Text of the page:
As we saw in the last post, despite the fact that our Auditor is an independently-elected public official, and instead of exercising independent discretion with respect to the economic consequences of Council activities (e.g., the CAOs), she has gone out of her way to put forward Council views on the CAO. From my view, our Auditor has become a participant in the process rather than an independent evaluator of facts.
And that brings us to the lawsuit filed by the Citizens Alliance for Property Rights (CAPR) against the County over the CAO process. The lawsuit alleges two causes of action:
- Meetings (of the CAO Implementation Committee) were held without notice or minutes and closed to the public.
- The County's continuing failure to comply with the requirements of the Growth Management Act (including its public participation requirements) must be enjoined.
One of the difficulties to be worked out on the lawsuit is the status of our Prosecutor's office. Our Prosecuting Attorney is charged with defending the lawsuit; however, a Deputy Prosecuting Attorney, Jon Cain, was a standing member of the CAO Implementation Committee. There is a potential conflict, and the Prosecuting Attorney might be called as a witness.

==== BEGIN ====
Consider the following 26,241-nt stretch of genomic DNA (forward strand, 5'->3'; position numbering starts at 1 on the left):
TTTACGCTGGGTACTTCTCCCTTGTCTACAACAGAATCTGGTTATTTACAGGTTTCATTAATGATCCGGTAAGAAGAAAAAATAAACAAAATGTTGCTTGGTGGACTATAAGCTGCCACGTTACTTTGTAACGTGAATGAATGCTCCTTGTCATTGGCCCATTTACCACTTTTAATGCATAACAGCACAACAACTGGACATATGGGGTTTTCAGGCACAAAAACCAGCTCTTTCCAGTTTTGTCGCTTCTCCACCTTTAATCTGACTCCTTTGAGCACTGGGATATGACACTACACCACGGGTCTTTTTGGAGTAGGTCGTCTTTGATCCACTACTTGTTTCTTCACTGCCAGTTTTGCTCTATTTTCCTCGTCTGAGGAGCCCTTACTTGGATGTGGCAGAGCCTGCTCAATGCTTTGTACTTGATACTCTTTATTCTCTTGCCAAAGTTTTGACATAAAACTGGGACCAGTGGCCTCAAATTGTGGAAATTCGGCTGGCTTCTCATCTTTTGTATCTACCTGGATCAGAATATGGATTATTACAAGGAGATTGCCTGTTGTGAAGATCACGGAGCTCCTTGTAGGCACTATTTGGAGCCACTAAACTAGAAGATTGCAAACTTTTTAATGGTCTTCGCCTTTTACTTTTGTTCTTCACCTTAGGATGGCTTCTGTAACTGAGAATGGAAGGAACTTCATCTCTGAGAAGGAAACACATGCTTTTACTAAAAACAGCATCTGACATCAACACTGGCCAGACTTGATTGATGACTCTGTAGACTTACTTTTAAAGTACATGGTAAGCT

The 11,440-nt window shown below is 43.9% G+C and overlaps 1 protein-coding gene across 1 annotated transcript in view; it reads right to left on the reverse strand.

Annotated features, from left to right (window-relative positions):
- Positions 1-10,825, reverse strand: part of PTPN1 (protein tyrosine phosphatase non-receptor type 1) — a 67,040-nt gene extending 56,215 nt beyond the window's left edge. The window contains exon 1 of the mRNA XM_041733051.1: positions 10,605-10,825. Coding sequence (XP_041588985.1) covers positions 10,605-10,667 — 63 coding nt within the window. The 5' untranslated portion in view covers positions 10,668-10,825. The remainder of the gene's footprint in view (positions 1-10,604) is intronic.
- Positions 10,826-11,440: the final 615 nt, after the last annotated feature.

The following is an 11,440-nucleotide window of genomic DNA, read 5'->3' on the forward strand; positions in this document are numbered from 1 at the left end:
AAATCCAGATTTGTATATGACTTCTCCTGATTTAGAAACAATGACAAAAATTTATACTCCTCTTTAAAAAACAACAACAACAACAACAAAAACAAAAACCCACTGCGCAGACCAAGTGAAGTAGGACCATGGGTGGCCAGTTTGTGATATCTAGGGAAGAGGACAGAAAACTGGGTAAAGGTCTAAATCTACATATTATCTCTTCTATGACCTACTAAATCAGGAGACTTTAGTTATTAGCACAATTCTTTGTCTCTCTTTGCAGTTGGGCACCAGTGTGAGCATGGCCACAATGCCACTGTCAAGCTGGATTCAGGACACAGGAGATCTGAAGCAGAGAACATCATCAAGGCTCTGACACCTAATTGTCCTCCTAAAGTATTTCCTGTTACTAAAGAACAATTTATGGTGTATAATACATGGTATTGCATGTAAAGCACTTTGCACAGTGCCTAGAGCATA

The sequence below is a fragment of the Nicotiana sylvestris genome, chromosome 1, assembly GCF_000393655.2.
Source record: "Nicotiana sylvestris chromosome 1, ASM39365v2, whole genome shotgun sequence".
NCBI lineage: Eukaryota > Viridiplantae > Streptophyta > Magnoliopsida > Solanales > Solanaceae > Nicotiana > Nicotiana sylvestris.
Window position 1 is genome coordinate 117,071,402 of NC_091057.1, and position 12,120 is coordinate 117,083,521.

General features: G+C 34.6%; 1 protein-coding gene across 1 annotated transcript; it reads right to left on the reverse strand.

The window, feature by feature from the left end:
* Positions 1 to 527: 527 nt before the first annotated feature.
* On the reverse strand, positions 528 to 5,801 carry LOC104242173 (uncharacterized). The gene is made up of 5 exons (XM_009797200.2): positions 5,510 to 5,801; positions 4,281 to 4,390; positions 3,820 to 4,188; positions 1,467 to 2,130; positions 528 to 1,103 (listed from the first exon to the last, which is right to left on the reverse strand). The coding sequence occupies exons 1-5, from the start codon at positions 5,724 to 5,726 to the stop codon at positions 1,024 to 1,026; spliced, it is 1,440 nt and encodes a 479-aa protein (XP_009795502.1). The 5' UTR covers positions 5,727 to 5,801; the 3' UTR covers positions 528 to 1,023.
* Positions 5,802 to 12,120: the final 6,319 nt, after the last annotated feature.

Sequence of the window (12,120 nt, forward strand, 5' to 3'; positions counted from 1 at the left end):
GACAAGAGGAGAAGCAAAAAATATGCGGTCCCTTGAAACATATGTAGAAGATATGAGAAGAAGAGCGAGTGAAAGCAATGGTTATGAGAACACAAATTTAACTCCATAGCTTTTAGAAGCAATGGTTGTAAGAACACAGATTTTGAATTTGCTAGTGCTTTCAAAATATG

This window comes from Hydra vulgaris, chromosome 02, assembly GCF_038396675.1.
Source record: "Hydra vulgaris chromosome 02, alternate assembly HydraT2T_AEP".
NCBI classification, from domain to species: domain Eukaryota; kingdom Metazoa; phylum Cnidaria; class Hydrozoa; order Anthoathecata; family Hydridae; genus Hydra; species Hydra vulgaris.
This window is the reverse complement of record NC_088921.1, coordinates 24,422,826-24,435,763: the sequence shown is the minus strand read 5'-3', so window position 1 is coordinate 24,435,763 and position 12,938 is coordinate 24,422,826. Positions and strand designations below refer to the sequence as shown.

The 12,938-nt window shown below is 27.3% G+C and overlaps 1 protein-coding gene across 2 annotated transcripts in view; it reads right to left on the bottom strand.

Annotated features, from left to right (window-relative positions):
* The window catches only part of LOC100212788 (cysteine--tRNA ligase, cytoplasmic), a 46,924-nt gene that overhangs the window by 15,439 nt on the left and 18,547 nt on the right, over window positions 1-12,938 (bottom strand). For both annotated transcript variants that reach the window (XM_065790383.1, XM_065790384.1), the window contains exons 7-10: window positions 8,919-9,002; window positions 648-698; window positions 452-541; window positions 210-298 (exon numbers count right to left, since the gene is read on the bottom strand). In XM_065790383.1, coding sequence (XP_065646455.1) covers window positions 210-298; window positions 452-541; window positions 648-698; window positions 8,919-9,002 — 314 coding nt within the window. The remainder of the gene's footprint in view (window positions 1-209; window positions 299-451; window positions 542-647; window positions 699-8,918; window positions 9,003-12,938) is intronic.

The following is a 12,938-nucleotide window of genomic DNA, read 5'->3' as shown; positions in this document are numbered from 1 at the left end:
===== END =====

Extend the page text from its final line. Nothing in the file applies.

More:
Regardless of how that is worked out, the participation of the Deputy Prosecutor in months (if not years) of meetings as an apparent participant in a legislative committee, just serves to further illustrate the "mixins" that are part of our local government. It seems like one more example of group think instead of independence of mind.
Despite the fact that three Council members have been named in a lawsuit regarding the CAOs and the CAO process, the Council appears determined to continue moving ahead with its approval of the CAOs. It would come as no surprise if we were to learn that everyone were of one mind about that.